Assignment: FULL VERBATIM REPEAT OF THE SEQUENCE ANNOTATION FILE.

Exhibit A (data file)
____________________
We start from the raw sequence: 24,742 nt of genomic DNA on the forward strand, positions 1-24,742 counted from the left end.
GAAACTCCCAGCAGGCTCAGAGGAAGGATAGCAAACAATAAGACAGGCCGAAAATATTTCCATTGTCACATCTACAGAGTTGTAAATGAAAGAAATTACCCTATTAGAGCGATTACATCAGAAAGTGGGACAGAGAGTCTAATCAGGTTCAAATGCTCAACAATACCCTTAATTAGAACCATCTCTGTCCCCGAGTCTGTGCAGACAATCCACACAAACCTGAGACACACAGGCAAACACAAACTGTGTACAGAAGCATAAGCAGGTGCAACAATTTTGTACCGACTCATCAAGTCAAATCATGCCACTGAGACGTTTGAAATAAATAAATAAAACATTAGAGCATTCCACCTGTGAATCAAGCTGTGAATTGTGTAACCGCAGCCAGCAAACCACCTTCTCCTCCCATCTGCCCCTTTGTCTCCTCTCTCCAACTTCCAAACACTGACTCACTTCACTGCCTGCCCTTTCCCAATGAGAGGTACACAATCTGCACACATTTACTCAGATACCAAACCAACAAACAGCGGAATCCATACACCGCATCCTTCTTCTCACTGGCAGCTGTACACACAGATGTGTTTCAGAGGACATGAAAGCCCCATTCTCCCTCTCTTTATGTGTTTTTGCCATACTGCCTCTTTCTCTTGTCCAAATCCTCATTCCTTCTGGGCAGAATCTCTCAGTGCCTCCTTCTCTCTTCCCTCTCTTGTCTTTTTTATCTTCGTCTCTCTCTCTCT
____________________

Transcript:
We start from the raw sequence: 24,742 nt of genomic DNA on the forward strand, positions 1-24,742 counted from the left end.
GAAACTCCCAGCAGGCTCAGAGGAAGGATAGCAAACAATAAGACAGGCCGAAAATATTTCCATTGTCACATCTACAGAGTTGTAAATGAAAGAAATTACCCTATTAGAGCGATTACATCAGAAAGTGGGACAGAGAGTCTAATCAGGTTCAAATGCTCAACAATACCCTTAATTAGAACCATCTCTGTCCCCGAGTCTGTGCAGACAATCCACACAAACCTGAGACACACAGGCAAACACAAACTGTGTACAGAAGCATAAGCAGGTGCAACAATTTTGTACCGACTCATCAAGTCAAATCATGCCACTGAGACGTTTGAAATAAATAAATAAAACATTAGAGCATTCCACCTGTGAATCAAGCTGTGAATTGTGTAACCGCAGCCAGCAAACCACCTTCTCCTCCCATCTGCCCCTTTGTCTCCTCTCTCCAACTTCCAAACACTGACTCACTTCACTGCCTGCCCTTTCCCAATGAGAGGTACACAATCTGCACACATTTACTCAGATACCAAACCAACAAACAGCGGAATCCATACACCGCATCCTTCTTCTCACTGGCAGCTGTACACACAGATGTGTTTCAGAGGACATGAAAGCCCCATTCTCCCTCTCTTTATGTGTTTTTGCCATACTGCCTCTTTCTCTTGTCCAAATCCTCATTCCTTCTGGGCAGAATCTCTCAGTGCCTCCTTCTCTCTTCCCTCTCTTGTCTTTTTTATCTTCGTCTCTCTCTCTCT